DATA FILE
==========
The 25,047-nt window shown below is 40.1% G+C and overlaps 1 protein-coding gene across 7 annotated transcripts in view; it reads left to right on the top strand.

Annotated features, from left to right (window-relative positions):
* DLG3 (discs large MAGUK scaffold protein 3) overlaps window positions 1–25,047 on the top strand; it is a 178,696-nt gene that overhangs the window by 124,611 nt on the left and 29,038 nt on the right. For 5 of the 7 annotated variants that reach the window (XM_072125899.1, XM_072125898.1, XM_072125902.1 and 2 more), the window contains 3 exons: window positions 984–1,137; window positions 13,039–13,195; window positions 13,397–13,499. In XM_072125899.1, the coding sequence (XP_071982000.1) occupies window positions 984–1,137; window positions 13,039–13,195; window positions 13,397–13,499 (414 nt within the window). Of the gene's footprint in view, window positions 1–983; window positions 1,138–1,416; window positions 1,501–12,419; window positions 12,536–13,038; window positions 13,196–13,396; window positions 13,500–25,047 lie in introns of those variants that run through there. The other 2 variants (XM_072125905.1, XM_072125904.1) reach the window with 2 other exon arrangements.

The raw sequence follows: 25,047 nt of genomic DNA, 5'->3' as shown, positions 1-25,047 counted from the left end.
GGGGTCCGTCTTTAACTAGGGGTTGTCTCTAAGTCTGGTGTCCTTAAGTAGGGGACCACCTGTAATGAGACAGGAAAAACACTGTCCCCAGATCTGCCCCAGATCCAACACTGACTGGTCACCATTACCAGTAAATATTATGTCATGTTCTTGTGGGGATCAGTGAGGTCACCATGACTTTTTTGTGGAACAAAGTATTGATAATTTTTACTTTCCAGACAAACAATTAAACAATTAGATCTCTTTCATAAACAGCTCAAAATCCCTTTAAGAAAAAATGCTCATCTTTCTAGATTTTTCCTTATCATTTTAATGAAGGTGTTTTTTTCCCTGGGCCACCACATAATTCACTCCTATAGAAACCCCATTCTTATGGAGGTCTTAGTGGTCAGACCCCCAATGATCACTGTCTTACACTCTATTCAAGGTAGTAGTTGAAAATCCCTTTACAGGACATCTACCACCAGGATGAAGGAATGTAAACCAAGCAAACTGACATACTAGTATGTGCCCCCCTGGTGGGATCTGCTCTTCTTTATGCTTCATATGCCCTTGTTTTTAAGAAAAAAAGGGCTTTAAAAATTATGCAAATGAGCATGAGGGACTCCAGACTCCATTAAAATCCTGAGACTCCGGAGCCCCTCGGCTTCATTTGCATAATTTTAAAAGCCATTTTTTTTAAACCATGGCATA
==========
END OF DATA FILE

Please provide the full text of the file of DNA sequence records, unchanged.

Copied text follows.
The 25,047-nt window shown below is 40.1% G+C and overlaps 1 protein-coding gene across 7 annotated transcripts in view; it reads left to right on the top strand.

Annotated features, from left to right (window-relative positions):
* DLG3 (discs large MAGUK scaffold protein 3) overlaps window positions 1–25,047 on the top strand; it is a 178,696-nt gene that overhangs the window by 124,611 nt on the left and 29,038 nt on the right. For 5 of the 7 annotated variants that reach the window (XM_072125899.1, XM_072125898.1, XM_072125902.1 and 2 more), the window contains 3 exons: window positions 984–1,137; window positions 13,039–13,195; window positions 13,397–13,499. In XM_072125899.1, the coding sequence (XP_071982000.1) occupies window positions 984–1,137; window positions 13,039–13,195; window positions 13,397–13,499 (414 nt within the window). Of the gene's footprint in view, window positions 1–983; window positions 1,138–1,416; window positions 1,501–12,419; window positions 12,536–13,038; window positions 13,196–13,396; window positions 13,500–25,047 lie in introns of those variants that run through there. The other 2 variants (XM_072125905.1, XM_072125904.1) reach the window with 2 other exon arrangements.

The raw sequence follows: 25,047 nt of genomic DNA, 5'->3' as shown, positions 1-25,047 counted from the left end.
GGGGTCCGTCTTTAACTAGGGGTTGTCTCTAAGTCTGGTGTCCTTAAGTAGGGGACCACCTGTAATGAGACAGGAAAAACACTGTCCCCAGATCTGCCCCAGATCCAACACTGACTGGTCACCATTACCAGTAAATATTATGTCATGTTCTTGTGGGGATCAGTGAGGTCACCATGACTTTTTTGTGGAACAAAGTATTGATAATTTTTACTTTCCAGACAAACAATTAAACAATTAGATCTCTTTCATAAACAGCTCAAAATCCCTTTAAGAAAAAATGCTCATCTTTCTAGATTTTTCCTTATCATTTTAATGAAGGTGTTTTTTTCCCTGGGCCACCACATAATTCACTCCTATAGAAACCCCATTCTTATGGAGGTCTTAGTGGTCAGACCCCCAATGATCACTGTCTTACACTCTATTCAAGGTAGTAGTTGAAAATCCCTTTACAGGACATCTACCACCAGGATGAAGGAATGTAAACCAAGCAAACTGACATACTAGTATGTGCCCCCCTGGTGGGATCTGCTCTTCTTTATGCTTCATATGCCCTTGTTTTTAAGAAAAAAAGGGCTTTAAAAATTATGCAAATGAGCATGAGGGACTCCAGACTCCATTAAAATCCTGAGACTCCGGAGCCCCTCGGCTTCATTTGCATAATTTTAAAAGCCATTTTTTTTAAACCATGGCATA